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November 16, 2018

Expand civic space to check state

Civic space
Civic space

This wasn’t how things were meant to turn out. It was so very different 16 years ago, when we sang of how Unbwogable we were and dreamt that Yote Yawezekana bila Moi. Across the entire governance space, the state was in retreat. By 2002, a true civic space had been created, which was evidenced by the flowering of music and arts. Organised civil society could indeed claim a lot of the credit for it through their efforts to advance political rights and freedoms as well to broaden the democratic process.

Fast forward 16 years and the situation is reversed. To understand what went wrong, we have to look back at our history.

According to Wikipedia, “civic space is created by a set of universally accepted rules which allow people to organise, participate and communicate with each other freely and without hindrance and in doing so, influence the political and social structures around them.” From colonial times to the present, civil society organizations (CSOs) have played a prominent role in the struggle to create and protect this space from the predations of the state.

In fact, civil society groups were the forerunners of political parties. It was folks like Harry Thuku and organisations such as the Young Kikuyu Association and later the East African Association who early on articulated the political visions and programmes, and defined the goals, values and principles that would drive political action for a generation and beyond. Their significance for the civic space lay in the fact that their struggles often went beyond the acquisition of power to encompass respect for fundamental rights, social and economic justice as well as the freedom and dignity of Kenyans as human beings.

After WWII, with a broke Britain beginning to retreat under pressure from such organisations, many activists transformed into politicians. By the time Independence arrived, civil society organisations had taken a back seat. Politicians and political parties were doing the driving. And very quickly, they constricted the space for citizens to communicate freely and influence politics. It would be a pattern with which Kenyans would become familiar.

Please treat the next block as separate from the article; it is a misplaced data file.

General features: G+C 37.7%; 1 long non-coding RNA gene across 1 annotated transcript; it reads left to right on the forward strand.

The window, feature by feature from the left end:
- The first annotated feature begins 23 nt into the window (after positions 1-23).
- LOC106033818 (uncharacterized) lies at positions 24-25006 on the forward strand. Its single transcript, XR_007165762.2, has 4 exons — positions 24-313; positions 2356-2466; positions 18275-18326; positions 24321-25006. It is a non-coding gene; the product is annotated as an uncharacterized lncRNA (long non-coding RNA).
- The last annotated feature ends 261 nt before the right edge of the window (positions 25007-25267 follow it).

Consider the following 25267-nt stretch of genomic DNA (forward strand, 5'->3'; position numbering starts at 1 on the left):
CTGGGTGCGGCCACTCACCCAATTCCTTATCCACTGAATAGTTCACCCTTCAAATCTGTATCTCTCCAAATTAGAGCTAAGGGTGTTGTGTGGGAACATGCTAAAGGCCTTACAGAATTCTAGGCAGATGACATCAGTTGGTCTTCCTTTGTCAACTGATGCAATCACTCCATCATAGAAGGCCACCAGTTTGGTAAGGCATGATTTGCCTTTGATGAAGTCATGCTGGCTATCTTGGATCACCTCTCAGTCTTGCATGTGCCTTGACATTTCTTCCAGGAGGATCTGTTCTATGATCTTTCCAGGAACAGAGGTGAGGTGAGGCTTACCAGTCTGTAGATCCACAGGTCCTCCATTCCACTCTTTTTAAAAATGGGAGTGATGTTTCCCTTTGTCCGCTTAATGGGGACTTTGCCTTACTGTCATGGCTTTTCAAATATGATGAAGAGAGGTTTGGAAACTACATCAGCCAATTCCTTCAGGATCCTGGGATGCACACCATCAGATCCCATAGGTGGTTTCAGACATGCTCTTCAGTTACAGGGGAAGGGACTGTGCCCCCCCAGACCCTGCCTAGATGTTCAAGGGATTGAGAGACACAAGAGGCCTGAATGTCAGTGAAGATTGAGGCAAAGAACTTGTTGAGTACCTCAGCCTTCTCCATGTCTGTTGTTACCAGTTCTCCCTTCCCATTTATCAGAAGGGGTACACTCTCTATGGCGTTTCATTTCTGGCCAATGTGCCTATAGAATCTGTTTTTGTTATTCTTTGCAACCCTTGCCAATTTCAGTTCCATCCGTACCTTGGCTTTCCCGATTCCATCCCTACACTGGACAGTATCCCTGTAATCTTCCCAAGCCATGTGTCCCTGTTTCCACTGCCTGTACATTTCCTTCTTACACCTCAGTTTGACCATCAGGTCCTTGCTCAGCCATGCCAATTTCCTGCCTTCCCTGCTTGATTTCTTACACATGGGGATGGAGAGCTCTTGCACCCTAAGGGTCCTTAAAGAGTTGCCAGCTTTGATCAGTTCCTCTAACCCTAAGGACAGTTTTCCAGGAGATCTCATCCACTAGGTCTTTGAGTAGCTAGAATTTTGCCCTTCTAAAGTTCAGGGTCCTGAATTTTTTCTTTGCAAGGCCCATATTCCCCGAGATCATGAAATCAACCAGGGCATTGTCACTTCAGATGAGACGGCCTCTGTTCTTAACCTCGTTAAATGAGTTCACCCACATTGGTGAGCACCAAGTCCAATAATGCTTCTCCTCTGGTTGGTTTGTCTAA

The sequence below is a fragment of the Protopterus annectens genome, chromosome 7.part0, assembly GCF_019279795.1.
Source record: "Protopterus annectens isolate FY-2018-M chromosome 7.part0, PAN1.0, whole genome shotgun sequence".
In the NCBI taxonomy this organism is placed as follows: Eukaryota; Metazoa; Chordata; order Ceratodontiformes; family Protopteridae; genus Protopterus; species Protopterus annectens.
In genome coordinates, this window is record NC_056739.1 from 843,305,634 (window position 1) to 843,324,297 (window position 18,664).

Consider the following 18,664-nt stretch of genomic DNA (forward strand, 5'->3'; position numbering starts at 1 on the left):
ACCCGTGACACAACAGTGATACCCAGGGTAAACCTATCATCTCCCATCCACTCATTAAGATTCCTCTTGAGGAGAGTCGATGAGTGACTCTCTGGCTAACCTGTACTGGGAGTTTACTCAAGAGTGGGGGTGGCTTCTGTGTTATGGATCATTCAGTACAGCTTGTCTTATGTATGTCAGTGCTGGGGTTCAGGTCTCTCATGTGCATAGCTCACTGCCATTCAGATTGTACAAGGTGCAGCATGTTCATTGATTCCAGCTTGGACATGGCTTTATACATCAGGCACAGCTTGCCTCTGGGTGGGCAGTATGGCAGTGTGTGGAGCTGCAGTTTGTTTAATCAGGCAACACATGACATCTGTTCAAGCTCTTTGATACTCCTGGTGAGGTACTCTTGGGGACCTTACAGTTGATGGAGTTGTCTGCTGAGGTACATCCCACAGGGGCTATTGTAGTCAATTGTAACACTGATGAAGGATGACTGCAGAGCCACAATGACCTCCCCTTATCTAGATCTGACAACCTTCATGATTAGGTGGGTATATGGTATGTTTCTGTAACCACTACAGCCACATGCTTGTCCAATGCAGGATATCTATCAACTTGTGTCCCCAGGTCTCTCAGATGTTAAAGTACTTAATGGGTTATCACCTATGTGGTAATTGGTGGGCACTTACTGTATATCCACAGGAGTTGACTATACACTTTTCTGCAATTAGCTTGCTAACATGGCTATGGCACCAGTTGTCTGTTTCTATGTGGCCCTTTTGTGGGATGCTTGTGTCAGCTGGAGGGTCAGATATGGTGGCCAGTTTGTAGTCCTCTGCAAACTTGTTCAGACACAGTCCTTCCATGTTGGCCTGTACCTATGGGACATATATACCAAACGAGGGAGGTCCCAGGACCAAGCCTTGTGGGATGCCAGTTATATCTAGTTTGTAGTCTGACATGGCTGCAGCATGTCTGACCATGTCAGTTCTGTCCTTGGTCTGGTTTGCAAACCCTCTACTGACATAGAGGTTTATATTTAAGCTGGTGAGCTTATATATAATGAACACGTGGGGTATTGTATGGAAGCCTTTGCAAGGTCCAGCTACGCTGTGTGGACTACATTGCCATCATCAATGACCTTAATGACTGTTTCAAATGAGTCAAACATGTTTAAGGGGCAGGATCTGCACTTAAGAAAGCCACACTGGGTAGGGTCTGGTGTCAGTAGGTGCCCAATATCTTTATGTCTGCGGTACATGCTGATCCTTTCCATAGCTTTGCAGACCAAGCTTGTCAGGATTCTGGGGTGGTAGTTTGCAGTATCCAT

In the first decade-and-a-half of Independence, politics and governance were for the most part left to the politicians. However, the 1980s and 1990s, as donors increasingly conditioned their support on governance reform and democratisation, civil society became more vocal. Outfits such as the National Convention Executive Council and religious organisations under the Ufungamano Initiative refused to leave constitutional reform to the state. Others, like the local chapter of Transparency International, were determined to hold their own against the government in the anti-corruption space. By the 2002 election, Kenyans had clawed back many of the freedoms and reclaimed many of the spaces that the colonial state had denied them.

Sadly, though, we made the same mistake we had made 60 years before. Many of civil society’s leading lights switched sides and became politicians, ran for office and actually won. Others were raptured into government via appointment. Organised civil society was effectively decapitated and went quiet. Once again, the civic space was slowly constricted. Soon the Mwai Kibaki regime was sending GSU into Bomas of Kenya to stop debate on a new constitution, sending masked police into The Standard, teargassing demonstrators and stealing elections.

The same happened in 2013 and 2017. And every time civil society has retreated, the state has expanded with the consequent loss of civic space and the threat to civic freedoms.

Our history has shown that the state will not be reformed from within. Rather it will be kept accountable by citizens interacting with each other freely within a civic space. The guardians of that space are organised civil society – churches, NGOs, media, trade unions, academia and other institutions citizens establish outside the state. We should thus be worried when civil society stalwarts troop to the state. Journalist-turned-politician Mohamed 'Jicho Pevu' Ali, and his parliamentary colleague from the musical world Charles 'Jaguar' Kanyi are walking a path many have before them. And we now know what comes after.

Holding the state requires powerful actors outside the government who are able to challenge it. We should therefore urgently find ways to incentivise the habitation of non-governmental spaces. We must also work to protect the existing spaces where citizens today can congregate and freely interact - especially on the internet and on social media – from a state that is keen on policing them. The fox must not be left to watch over the hen house.

 

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